WRITER: ALISSA SWANGO
CONTACT: BECKY SOGLIN
2130 Medical Laboratories
Iowa City IA 52242
(319) 335-6660; fax (319) 335-9917
Release: July 21, 1999
UI study examines how children perceive their peers
with physical disabilities
IOWA CITY, Iowa -- Although children today are encouraged
to look beyond physical differences, children from many cultures respond to
obvious differences among their peers, according to University of Iowa Health
Care researchers' findings in a recently published article.
Dennis C. Harper, Ph.D., UI professor of pediatrics
and rehabilitation studies, led a study examining how non-disabled children
react to children with disabilities. Beginning in 1985, Harper and his colleagues
studied 400 children, ages 10 to 18, in the United States, mainly from the
Midwest. The study was extended outside the U.S. to five non-Western countries
including Nepal, the Maori in New Zealand, the Philippines, the Maya in the
Yucatan, and Antigua. The researchers examined 1,500 children overall through
a series of studies exploring each child's social preference for particular
disabilities in his or her country.
Harper's team focused on why children made certain
social selections and what they thought about their peers who have disabilities.
"I wanted to explore the context of the situation,"
Harper said. "These contexts were designed to reflect real-life situations
as much as possible."
Harper conducted picture-based interviews to get specific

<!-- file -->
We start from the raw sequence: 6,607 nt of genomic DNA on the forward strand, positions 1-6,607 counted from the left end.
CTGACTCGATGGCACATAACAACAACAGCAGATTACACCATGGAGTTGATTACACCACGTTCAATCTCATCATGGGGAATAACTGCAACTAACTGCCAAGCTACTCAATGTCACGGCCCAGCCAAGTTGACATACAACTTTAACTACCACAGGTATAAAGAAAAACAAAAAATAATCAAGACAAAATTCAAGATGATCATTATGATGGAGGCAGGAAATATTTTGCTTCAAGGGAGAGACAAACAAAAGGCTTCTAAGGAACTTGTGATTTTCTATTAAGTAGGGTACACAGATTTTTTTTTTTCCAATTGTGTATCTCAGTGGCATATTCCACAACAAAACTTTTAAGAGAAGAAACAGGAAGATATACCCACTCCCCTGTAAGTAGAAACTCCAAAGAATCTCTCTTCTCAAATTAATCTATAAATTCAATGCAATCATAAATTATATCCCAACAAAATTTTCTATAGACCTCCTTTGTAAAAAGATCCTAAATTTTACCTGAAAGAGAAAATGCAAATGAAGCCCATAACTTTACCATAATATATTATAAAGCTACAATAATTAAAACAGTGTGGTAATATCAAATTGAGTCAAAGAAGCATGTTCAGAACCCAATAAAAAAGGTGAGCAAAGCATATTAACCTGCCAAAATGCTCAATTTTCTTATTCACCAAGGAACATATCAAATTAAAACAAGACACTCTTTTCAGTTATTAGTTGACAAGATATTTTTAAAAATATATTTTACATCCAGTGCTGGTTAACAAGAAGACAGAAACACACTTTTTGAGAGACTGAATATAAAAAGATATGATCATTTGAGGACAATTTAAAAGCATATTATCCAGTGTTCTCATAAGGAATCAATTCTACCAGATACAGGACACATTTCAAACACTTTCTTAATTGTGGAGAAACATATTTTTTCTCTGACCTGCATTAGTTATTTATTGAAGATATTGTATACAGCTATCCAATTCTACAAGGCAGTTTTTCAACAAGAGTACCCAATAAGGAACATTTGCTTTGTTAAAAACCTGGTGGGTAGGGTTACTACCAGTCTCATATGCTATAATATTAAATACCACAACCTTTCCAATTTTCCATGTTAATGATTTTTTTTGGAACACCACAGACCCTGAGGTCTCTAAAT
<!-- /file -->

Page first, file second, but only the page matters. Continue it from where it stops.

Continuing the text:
reactions and expressed attitudes from non-disabled children towards those
with disabilities. The children selected whom they would pick to play ball
with or to go to a show. Their responses varied depending on the scenario
and the perceived abilities of the disabled child in the illustration.
Harper found that what is viewed as a disability or
physical difference in one culture can be most admired in another. The findings
also showed that children in the United States chose obesity to be the least
accepted characteristic, whereas it was the most accepted condition in rural
non-Western countries. These results may be based on factors such as one's
economic livelihood, physical limitations and cultural stereotypes. As children
moved from rural areas to more urban areas, Western stereotypes were adopted
and appearance became more important than a person's functional abilities.
Harper's research reflects human nature.
"Many people with visible differences have difficulties
with social interaction. People need to see beyond looks," he said.
He believes that in order for people to develop positive
views towards disabled individuals, social interaction needs to be better
attempted by both disabled and non-disabled children. The findings were published
in the May issue of Rehabilitation Psychology.
Harper and his colleagues are currently studying how
disabled children view themselves and others.
"Because it is common for disabled children to think
negatively about themselves or avoid their differences," Harper said, "this
new study focuses on how to teach disabled children to speak about their impairments
and think positively about their social differences. Disability is part of
the human condition."